For use at depths below about 100 feet (30.48m), the labyrinthic configuration of the channel enables the length of the path, in which the meniscus upon upward movement of the instrument moves in the counterclockwise direction even from a depth indication of 300 feet (91.44m) to an indication of 240 feet (73.12m), to be ample for a suitably accurate determination of the elapsed time for moving upwardly the 60 feet (18.28m) from one level to the other.

While the embodiment of the invention herein described is specially adpated for enabling a diver to verify by observation a rate of ascent of 60 feet (18.28m) per minute from depths to about 100 feet (30.48m), it is apparent that the time and depth data is available from the instrument to permit its use for other rates of ascent or from greater depths.


1. An underwater rate-of-ascent monitoring instrument for use by divers comprising:

a rectangular case, a timepiece having an open face dial and a second hand, and a capillary bathometer;
said timepiece and bathometer being fitted water-tightly into said case, said timepiece facing upwardly and underlying said bathometer;
said bathometer comprising a crystal including upper and lower rectangular plates of transparent material rigidly joined through which the dial and secondhand of said timepiece are visible, a capillary channel defined by a groove extending along said lower plate and an aperture downwardly through the upper plate in communication with the groove at one end thereof for providing an open end to said channel;
the 6 o'clock and the 12 o'clock marks on said dial lying along a line parallel to planes defined by the longitudinal edges of said case and said aperture being interposed on said line between the 6 o'clock mark and one end of said case;
said capillary channel defining a square-cornered spiral having at least 11/2 convolutions turning counterclockwise inwardly about said dial from the open end thereof; and
closure means at the other end of said channel.

2. The instrument in accordance with claim 1, wherein said rectangular case has an open-face and an upwardly directed peripheral flange circumscribing said open-face, the thickness of the lower plate being greater than the thickness of the upper plate, and watertight sealing means interposed between said flange and the peripheral edge of said lower plate.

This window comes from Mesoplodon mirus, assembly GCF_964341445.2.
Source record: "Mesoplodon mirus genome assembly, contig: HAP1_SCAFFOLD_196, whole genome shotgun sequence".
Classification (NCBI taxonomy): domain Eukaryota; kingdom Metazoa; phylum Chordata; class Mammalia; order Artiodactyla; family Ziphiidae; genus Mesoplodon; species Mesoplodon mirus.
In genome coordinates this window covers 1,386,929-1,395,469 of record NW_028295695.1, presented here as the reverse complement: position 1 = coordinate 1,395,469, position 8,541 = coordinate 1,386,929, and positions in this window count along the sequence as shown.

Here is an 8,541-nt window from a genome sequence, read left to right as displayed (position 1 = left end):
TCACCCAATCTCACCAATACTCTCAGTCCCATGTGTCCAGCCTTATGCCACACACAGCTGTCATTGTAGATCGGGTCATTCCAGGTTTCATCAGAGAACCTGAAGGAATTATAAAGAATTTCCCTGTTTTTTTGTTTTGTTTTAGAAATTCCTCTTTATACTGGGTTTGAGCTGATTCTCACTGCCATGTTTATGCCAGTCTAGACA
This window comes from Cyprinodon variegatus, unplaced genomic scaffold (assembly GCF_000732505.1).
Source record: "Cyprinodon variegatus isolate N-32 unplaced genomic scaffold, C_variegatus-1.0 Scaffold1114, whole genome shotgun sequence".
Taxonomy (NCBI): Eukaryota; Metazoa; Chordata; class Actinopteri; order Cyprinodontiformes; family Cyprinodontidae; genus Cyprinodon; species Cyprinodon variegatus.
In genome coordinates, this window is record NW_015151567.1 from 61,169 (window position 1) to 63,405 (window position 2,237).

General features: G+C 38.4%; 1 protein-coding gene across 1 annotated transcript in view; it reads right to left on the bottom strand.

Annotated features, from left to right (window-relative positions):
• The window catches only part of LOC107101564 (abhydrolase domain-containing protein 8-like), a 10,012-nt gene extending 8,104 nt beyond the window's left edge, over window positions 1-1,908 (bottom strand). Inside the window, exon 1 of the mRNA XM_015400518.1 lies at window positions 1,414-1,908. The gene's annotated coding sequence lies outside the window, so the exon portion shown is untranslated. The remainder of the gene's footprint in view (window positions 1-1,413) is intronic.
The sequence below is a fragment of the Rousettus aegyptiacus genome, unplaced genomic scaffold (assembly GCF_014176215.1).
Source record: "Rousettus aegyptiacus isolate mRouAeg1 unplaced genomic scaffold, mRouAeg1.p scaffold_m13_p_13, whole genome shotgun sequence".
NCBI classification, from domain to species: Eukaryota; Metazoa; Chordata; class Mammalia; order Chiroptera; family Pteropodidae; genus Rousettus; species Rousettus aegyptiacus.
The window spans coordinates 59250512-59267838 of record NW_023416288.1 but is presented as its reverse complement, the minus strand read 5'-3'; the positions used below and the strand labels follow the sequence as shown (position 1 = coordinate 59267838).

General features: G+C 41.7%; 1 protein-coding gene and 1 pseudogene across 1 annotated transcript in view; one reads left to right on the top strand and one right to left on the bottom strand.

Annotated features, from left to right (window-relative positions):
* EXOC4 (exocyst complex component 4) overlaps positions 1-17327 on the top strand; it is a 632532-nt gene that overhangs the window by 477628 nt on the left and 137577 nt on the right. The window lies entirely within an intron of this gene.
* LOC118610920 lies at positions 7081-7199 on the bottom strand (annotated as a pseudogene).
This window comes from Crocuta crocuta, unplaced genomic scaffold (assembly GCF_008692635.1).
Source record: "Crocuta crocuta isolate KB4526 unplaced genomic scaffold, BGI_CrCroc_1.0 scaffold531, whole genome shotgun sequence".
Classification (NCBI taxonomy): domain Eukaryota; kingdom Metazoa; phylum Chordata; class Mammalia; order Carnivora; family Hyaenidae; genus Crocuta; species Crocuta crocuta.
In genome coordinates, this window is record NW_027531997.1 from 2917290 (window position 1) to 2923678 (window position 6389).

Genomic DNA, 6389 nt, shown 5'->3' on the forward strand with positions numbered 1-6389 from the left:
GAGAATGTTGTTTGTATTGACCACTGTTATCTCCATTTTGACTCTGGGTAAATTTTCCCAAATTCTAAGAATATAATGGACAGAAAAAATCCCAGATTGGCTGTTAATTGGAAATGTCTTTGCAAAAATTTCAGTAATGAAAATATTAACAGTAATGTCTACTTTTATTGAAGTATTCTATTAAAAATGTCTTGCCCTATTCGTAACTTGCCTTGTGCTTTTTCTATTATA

3. The instrument as claimed in claim 1, in which said closure means is removably secured at the normally closed end of the capillary channel.

4. The instrument as set forth in claim 1, in which the capillary channel is labyrinthic in configuration and the counterclockwise directed portion of the channel is serially joined to a clockwise portion of the channel, the latter portion terminating at said closure means.

5. The instrument as defined in claim 4, wherein said capillary channel comprises at least four segments each differing in cross-sectional area from any other.

6. The instrument of claim 5, wherein the cross-sectional area of each other segment of the capillary channel is successively reduced beginning with the segment into which the opening to the channel communicates.

7. The instrument of claim 1, in which the counterclockwise portion of the channel is divided into segments indicated by depth marks spaced along the channel and indicating depths of zero, 30 feet (9.14m), 60 feet (18.28m) and 90 feet (27.42m), said depth marks being also spaced longitudinally along a rectilinear line passing through the 6 o'clock and the 12 o'clock dial positions, the volume of each segment of the channel between the depth marks delineating the segments having a definite and distinct predetermined relationship to the total volume of the capillary channel.

8. The instrument as defined in claim 7, wherein said relationship is such that the pressure applied at the open end of said capillary channel in response to submergence of the instrument in water to depths of either 30 feet (9.14m), 60 feet (18.28m) or 90 feet (27.42m) brings into view columns of water within said channel terminating at the longitudinal center line of said rectangular case.

Referenced Cited
U.S. Patent Documents
3111003 November 1963 Droz
3188864 June 1965 Dean
3214577 October 1965 Protzmann
3759101 September 1973 Borom et al.
3910117 October 1975 Wicklund
Patent History
Patent number: 3992949
Type: Grant
Filed: Dec 29, 1975
Date of Patent: Nov 23, 1976
Inventor: Bill E. Edmondson (Jacksonville, AR)
Primary Examiner: Richard C. Queisser
Assistant Examiner: Joseph W. Roskos
Attorney: Ralph R. Pittman
Application Number: 5/644,695
Current U.S. Class: 73/432R; 58/145R; 58/152R
International Classification: G04B 4706; G01F 2314;